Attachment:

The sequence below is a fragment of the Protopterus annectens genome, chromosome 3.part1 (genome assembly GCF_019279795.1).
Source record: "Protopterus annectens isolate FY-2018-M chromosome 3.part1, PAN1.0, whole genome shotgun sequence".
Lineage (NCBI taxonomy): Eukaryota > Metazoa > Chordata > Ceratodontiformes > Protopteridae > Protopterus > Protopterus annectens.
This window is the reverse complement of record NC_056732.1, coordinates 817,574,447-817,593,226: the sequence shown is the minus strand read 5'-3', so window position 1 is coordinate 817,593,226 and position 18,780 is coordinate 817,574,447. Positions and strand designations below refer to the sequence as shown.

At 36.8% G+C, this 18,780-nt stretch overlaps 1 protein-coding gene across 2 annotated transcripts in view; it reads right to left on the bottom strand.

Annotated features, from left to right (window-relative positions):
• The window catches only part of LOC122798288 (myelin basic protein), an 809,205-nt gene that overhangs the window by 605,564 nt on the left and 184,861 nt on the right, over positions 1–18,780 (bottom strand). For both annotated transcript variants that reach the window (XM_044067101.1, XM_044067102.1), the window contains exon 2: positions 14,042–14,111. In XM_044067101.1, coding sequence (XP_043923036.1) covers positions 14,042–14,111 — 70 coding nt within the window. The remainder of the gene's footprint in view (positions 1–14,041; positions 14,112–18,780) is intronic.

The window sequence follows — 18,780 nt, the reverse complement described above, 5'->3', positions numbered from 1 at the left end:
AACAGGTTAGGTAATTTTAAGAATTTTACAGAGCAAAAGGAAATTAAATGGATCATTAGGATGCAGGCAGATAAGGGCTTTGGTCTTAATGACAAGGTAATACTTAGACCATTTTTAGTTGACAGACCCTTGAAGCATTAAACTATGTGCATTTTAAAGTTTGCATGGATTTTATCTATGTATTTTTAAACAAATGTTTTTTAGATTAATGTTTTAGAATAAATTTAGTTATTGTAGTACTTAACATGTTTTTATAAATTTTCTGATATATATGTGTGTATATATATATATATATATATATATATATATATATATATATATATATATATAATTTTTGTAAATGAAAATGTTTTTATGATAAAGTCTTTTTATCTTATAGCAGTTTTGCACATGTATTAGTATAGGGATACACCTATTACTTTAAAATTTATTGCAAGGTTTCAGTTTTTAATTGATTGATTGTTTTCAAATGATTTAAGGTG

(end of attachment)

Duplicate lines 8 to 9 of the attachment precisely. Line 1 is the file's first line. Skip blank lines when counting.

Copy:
The window sequence follows — 18,780 nt, the reverse complement described above, 5'->3', positions numbered from 1 at the left end:
AACAGGTTAGGTAATTTTAAGAATTTTACAGAGCAAAAGGAAATTAAATGGATCATTAGGATGCAGGCAGATAAGGGCTTTGGTCTTAATGACAAGGTAATACTTAGACCATTTTTAGTTGACAGACCCTTGAAGCATTAAACTATGTGCATTTTAAAGTTTGCATGGATTTTATCTATGTATTTTTAAACAAATGTTTTTTAGATTAATGTTTTAGAATAAATTTAGTTATTGTAGTACTTAACATGTTTTTATAAATTTTCTGATATATATGTGTGTATATATATATATATATATATATATATATATATATATATATATATATATATAATTTTTGTAAATGAAAATGTTTTTATGATAAAGTCTTTTTATCTTATAGCAGTTTTGCACATGTATTAGTATAGGGATACACCTATTACTTTAAAATTTATTGCAAGGTTTCAGTTTTTAATTGATTGATTGTTTTCAAATGATTTAAGGTG